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Texas AG says more than $29 million in unpaid electric bills will be forgiven after lawsuit

After the Texas snowstorm that left millions without power, $29 million in unpaid electric bills will be forgiven by Texas Attorney General Ken Paxton as he works with Griddy Energy to address the aftermath of the snowstorm power outages. 

On March 1, Texas Attorney General Ken Paxton sued Griddy Energy, LLC for violating the Texas Deceptive Trade Practices Act through their high energy costs with little to no warning during the Texas snowstorm. His office issued a statement that he “will hold Griddy accountable for their escalation of this winter storm disaster.” Paxton later expanded, saying, “My office will not allow Texans to be deceived or exploited by unlawful behavior and deceptive business practices.” 

On March 15, Griddy filed for Chapter 11 bankruptcy protection; Griddy’s CEO Michael Fallquist explained that this would be a way to provide financial relief to customers who were unable to pay their electric bills resulting from the high prices during the storm. Subsequently, on March 16, AG Paxton announced that he would abate the lawsuit and work with Griddy in good faith to resolve the issues. His statement included that he “ensured that Griddy’s proposed bankruptcy plan takes an important step forward by offering releases to approximately 24,000 former customers who owe $29.1 million in unpaid electric bills. Griddy and my office are engaged to attempt to address additional relief for the customers who have already paid their storm-related energy bills.” 

In mid-February, the state of Texas had a massive snowstorm that left millions without power. According to the Texas Tribune, at the height of the crisis, 4.5 million businesses and homes were without power. During the snowstorm, Griddy, an energy company, took thousands of dollars from people’s bank accounts and charged their credit cards (Texas Tribune). Expanding, a report noted that a Texas resident’s bill after the storm was $7,300 — more than 10 times what she previously paid in an entire year. Similarly, NBC News reported that Royce Pierce and his wife Danielle had their bill climb to almost $10,000 for their three-bedroom home. Because Griddy automatically debits the bill from their card, they had to close the card because the electric bill wiped it out. 

While the Texas AG has taken actions to make sure that Griddy is held accountable for the dire financial state that many Texans were left in, Griddy places the blame on ERCOT. According to Griddy, ERCOT set prices at $9,000 per megawatt hour, while the seasonal average is $50 per megawatt hour. Griddy CEO Michael Fallquist stated that it was ERCOT who destroyed their business and caused financial harm to Griddy’s customers. During a time where many people are already struggling financially due to the COVID-19 pandemic and lockdowns, the consequences of the Texas snowstorm power outages have left people with emptied bank accounts and high amounts of credit card interest. According to the Dallas News, Texas politicians have differing views on how to move forward. House Speaker Dade Phelan believes the state power grid operator’s decision to keep the $9,000 per megawatt hour price during the snowstorm was correct and saved lives. On the other hand, Texas Lt. Gov. Dan Patrick and the Senate displayed their disagreement by passing a bill that would order the Public Utility Commission to reverse the $16 billion in charges that came from overcharges for wholesale electricity during the storm. Phelan argues that the bill would be government intervention in the free market which would have major consequences. Certainly, this is just the beginning of the conversations and debates that are to come regarding Texas’s energy market, repricing, and consumer relations in order to prevent something like this from occurring again.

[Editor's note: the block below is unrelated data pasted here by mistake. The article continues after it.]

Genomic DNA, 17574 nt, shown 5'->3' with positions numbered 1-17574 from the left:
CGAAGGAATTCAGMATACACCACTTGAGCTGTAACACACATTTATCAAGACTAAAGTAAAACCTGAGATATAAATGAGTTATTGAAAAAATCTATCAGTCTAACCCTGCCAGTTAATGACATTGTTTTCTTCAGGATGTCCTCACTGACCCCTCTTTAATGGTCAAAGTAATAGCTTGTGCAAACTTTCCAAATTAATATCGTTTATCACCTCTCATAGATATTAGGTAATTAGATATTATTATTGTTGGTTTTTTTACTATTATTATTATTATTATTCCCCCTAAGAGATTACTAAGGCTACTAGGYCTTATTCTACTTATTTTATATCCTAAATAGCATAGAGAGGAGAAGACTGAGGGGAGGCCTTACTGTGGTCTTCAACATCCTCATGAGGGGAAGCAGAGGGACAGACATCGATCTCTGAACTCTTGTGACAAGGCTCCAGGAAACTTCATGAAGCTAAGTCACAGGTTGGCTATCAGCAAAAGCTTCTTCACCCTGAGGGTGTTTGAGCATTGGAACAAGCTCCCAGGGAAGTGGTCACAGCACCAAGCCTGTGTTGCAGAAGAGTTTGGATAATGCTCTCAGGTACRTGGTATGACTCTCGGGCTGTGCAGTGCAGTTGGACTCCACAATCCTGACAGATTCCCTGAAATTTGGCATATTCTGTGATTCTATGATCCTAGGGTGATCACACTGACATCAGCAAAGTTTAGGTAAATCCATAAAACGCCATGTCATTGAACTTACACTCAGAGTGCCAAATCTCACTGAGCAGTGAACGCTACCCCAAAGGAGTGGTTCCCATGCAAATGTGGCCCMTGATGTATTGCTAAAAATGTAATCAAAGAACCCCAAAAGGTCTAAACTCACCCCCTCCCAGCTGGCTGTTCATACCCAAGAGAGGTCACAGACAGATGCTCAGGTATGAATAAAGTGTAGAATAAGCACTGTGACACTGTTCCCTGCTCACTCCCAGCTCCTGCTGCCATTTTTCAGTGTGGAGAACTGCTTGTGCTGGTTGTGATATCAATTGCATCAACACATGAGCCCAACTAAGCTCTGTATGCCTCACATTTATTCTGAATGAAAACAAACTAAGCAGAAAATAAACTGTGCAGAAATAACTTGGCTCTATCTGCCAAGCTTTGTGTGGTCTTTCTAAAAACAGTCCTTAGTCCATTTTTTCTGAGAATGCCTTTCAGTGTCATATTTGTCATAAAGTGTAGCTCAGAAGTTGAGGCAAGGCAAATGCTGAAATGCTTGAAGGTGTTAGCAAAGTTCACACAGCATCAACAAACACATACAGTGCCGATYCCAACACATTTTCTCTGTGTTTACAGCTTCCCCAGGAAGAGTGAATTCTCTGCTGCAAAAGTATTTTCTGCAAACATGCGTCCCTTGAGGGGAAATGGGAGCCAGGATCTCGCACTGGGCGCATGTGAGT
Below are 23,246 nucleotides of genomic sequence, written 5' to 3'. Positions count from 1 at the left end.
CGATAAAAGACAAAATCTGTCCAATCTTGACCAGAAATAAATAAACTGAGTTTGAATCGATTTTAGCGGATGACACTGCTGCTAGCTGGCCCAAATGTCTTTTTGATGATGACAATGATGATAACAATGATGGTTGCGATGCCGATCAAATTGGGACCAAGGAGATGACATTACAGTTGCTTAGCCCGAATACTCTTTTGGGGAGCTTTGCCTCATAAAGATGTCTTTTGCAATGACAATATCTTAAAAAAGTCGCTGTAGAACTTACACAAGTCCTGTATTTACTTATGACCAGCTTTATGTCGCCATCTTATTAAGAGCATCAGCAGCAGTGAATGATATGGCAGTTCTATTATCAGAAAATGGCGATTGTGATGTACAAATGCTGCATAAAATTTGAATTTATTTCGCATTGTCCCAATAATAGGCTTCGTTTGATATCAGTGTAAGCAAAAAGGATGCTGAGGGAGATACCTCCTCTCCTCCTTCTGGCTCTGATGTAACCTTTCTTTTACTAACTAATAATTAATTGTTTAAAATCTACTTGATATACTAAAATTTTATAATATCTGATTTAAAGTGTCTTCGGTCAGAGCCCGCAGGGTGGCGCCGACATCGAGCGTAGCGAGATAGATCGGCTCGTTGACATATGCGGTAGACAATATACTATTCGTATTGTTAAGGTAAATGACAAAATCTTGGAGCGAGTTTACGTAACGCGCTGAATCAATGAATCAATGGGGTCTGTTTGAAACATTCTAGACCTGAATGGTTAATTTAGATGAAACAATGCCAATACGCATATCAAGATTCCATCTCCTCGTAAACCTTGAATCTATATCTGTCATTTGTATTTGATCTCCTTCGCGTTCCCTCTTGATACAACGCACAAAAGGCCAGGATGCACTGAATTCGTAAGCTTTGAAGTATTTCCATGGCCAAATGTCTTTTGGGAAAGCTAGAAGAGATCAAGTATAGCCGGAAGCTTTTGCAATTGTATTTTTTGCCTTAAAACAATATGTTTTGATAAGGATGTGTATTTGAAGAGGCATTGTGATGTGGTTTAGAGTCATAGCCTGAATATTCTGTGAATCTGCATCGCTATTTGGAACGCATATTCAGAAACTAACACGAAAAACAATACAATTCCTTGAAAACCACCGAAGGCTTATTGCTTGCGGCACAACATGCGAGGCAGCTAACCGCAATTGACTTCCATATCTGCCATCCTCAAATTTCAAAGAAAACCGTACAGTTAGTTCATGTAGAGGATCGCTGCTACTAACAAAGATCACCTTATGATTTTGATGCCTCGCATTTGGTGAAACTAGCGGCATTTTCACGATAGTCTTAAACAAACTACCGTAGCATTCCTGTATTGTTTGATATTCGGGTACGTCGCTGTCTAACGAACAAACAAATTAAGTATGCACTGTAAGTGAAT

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ARTICLE BY: KATE SCHLESSELMAN

U.S. NEWS EDITOR: CARSON WOLF

PHOTO CREDITS: POLITICO

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